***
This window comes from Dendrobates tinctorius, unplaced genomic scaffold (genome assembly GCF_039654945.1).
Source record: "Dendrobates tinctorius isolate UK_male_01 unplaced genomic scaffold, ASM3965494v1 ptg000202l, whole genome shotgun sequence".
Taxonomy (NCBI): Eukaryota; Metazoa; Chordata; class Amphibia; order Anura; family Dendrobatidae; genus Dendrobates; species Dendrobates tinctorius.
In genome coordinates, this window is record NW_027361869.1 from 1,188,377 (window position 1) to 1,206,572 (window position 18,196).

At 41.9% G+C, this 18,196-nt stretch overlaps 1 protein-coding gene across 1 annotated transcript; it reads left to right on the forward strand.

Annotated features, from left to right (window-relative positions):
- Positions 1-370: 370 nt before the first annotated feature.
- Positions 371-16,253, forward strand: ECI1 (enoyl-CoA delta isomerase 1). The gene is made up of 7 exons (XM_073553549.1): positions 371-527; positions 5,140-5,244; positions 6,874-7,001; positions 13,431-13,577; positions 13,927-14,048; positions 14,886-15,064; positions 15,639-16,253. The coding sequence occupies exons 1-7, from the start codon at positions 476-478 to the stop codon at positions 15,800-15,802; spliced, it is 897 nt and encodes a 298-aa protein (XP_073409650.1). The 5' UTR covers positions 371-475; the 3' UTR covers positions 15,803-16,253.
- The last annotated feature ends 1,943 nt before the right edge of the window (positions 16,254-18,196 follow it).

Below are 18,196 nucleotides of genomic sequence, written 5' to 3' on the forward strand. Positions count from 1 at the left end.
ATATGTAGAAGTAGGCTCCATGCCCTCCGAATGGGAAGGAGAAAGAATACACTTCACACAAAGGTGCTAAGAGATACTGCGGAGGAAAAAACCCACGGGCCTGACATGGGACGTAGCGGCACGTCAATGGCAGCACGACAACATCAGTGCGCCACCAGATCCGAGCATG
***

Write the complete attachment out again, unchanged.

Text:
This window comes from Dendrobates tinctorius, unplaced genomic scaffold (genome assembly GCF_039654945.1).
Source record: "Dendrobates tinctorius isolate UK_male_01 unplaced genomic scaffold, ASM3965494v1 ptg000202l, whole genome shotgun sequence".
Taxonomy (NCBI): Eukaryota; Metazoa; Chordata; class Amphibia; order Anura; family Dendrobatidae; genus Dendrobates; species Dendrobates tinctorius.
In genome coordinates, this window is record NW_027361869.1 from 1,188,377 (window position 1) to 1,206,572 (window position 18,196).

At 41.9% G+C, this 18,196-nt stretch overlaps 1 protein-coding gene across 1 annotated transcript; it reads left to right on the forward strand.

Annotated features, from left to right (window-relative positions):
- Positions 1-370: 370 nt before the first annotated feature.
- Positions 371-16,253, forward strand: ECI1 (enoyl-CoA delta isomerase 1). The gene is made up of 7 exons (XM_073553549.1): positions 371-527; positions 5,140-5,244; positions 6,874-7,001; positions 13,431-13,577; positions 13,927-14,048; positions 14,886-15,064; positions 15,639-16,253. The coding sequence occupies exons 1-7, from the start codon at positions 476-478 to the stop codon at positions 15,800-15,802; spliced, it is 897 nt and encodes a 298-aa protein (XP_073409650.1). The 5' UTR covers positions 371-475; the 3' UTR covers positions 15,803-16,253.
- The last annotated feature ends 1,943 nt before the right edge of the window (positions 16,254-18,196 follow it).

Below are 18,196 nucleotides of genomic sequence, written 5' to 3' on the forward strand. Positions count from 1 at the left end.
ATATGTAGAAGTAGGCTCCATGCCCTCCGAATGGGAAGGAGAAAGAATACACTTCACACAAAGGTGCTAAGAGATACTGCGGAGGAAAAAACCCACGGGCCTGACATGGGACGTAGCGGCACGTCAATGGCAGCACGACAACATCAGTGCGCCACCAGATCCGAGCATG